give up on or give up


Senior Member

The following sentence is from the subtitles of ‘Susan Boyle an unlikely superstar’ video clip.

The situation is the speaker is introducing Susan Boyle to the stage on the town gala day.

“We would like to thank you for putting Blackburn on the map and encouraged young and old that you should never give up on your dreams.”

Dictionaries give the meaning of ‘to give up on (somebody)’ = to stop hoping or believing that somebody will change, get better etc. While ‘to give up something’ = to stop doing or having something. And dictionaries don’t allow the usage of ‘to give up on something’.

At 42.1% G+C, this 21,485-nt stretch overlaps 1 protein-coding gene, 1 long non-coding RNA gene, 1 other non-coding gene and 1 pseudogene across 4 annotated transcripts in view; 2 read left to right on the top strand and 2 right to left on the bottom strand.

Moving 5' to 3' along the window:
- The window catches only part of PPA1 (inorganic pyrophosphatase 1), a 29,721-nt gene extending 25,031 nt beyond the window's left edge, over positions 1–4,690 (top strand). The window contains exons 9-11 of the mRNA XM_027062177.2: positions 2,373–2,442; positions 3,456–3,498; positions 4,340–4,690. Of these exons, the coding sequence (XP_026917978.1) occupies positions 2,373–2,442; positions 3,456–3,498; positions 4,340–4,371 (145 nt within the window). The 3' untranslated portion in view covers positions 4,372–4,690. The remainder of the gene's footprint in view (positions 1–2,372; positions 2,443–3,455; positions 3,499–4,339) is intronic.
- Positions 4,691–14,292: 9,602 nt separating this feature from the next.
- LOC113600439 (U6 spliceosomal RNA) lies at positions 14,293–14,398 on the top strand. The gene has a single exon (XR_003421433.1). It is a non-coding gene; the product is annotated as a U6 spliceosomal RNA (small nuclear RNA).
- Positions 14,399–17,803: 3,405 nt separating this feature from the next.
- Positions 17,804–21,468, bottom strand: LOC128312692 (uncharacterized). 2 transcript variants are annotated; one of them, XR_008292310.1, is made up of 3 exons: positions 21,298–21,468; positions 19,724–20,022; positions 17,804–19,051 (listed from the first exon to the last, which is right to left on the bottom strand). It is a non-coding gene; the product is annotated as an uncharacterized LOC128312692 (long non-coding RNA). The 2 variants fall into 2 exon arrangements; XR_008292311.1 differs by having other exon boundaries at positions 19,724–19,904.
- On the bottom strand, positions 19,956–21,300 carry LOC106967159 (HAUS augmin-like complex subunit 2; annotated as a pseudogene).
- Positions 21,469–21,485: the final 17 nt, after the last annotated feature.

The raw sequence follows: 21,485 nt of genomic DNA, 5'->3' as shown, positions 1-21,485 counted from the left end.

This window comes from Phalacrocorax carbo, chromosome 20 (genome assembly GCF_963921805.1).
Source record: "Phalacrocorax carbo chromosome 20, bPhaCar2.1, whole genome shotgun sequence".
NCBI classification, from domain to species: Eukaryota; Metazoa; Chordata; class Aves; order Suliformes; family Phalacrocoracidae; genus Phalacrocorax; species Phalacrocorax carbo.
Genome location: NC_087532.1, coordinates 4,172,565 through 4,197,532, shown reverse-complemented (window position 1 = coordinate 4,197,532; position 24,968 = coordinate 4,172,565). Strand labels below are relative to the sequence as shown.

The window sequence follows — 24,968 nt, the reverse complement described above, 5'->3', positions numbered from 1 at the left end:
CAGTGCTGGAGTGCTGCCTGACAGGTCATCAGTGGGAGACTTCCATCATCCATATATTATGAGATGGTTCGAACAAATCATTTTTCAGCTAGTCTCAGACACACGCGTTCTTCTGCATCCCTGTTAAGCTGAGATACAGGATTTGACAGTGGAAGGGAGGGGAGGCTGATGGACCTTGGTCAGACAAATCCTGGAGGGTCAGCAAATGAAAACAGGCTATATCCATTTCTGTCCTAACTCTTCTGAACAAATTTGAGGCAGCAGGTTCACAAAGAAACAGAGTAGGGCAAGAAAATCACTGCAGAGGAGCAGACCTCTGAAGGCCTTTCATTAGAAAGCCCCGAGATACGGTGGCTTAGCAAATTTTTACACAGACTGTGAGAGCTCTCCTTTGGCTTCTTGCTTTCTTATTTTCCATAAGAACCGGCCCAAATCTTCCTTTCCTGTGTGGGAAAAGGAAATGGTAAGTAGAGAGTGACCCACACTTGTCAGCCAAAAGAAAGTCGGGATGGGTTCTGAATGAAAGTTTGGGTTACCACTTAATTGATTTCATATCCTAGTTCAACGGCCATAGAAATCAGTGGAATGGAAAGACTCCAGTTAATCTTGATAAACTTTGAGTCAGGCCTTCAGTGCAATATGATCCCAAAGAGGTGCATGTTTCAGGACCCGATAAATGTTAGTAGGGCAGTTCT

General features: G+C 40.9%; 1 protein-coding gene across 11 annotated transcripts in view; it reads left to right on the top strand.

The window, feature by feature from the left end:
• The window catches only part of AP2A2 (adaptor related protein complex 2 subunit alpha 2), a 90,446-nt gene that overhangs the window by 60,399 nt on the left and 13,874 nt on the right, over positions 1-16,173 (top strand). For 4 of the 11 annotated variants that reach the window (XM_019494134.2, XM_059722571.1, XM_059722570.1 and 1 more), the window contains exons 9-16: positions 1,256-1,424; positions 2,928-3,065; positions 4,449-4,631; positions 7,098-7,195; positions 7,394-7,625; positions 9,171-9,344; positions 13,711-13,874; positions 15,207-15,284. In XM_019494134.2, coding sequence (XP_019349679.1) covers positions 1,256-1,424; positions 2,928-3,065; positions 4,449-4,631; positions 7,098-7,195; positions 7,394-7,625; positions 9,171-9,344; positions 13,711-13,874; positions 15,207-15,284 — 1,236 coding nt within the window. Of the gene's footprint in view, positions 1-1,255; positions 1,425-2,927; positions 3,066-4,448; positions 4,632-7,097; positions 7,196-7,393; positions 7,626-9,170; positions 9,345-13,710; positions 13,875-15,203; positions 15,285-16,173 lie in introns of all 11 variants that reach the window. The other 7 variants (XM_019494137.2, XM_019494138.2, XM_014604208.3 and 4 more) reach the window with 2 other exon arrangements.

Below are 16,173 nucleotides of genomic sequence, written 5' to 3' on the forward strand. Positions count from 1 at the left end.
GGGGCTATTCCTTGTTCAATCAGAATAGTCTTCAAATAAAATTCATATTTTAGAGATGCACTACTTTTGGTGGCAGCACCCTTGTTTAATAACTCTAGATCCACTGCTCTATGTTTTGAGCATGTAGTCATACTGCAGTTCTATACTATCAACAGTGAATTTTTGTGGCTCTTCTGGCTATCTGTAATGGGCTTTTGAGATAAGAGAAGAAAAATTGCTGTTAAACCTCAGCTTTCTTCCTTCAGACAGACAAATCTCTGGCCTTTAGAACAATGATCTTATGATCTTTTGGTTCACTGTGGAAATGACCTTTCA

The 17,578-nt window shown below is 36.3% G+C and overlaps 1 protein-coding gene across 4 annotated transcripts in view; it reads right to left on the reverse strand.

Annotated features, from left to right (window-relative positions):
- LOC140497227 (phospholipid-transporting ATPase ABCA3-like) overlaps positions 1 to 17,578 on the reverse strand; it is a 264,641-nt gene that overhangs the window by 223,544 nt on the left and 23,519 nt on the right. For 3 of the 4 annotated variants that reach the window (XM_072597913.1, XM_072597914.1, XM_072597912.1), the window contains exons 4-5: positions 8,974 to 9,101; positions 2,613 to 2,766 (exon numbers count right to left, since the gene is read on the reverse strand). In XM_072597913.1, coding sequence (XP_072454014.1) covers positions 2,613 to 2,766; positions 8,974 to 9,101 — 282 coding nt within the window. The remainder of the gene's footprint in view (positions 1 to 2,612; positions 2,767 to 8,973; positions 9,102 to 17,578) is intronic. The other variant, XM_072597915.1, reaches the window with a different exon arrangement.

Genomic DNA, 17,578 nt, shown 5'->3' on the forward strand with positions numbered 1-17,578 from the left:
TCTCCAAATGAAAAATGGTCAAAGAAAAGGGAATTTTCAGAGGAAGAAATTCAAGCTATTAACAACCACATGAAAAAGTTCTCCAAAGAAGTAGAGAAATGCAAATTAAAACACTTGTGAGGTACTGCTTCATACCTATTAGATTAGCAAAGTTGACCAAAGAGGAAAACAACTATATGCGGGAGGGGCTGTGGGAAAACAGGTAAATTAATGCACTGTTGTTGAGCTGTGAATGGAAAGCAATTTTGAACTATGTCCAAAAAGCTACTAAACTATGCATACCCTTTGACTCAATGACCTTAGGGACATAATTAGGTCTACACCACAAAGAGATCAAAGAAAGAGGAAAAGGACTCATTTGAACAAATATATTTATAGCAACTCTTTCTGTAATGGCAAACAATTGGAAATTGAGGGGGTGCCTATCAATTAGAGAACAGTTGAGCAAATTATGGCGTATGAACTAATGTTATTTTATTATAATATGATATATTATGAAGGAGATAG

Is it a mistake?

Thanks in advance.
Last edited:
  • PaulQ

    English - England
    To give up on can be used not only for "somebody" but also for "something" (especially where there is an implied action) -> we give up on a noun, noun phrase, gerund, or pronoun -> "He gave up on his idea [implied - of building a house.]"

    To give up is used only for an action - "He gave up smoking."

    Here "... you should never give up on your dreams [implied - of being a star].”


    Senior Member
    Thank you for your reply.

    The Oxford dictionary gives an example of usage of 'give up something'- "We'd given up hope of having children." Can they(give up and give up on) be used interchangeably in this context?
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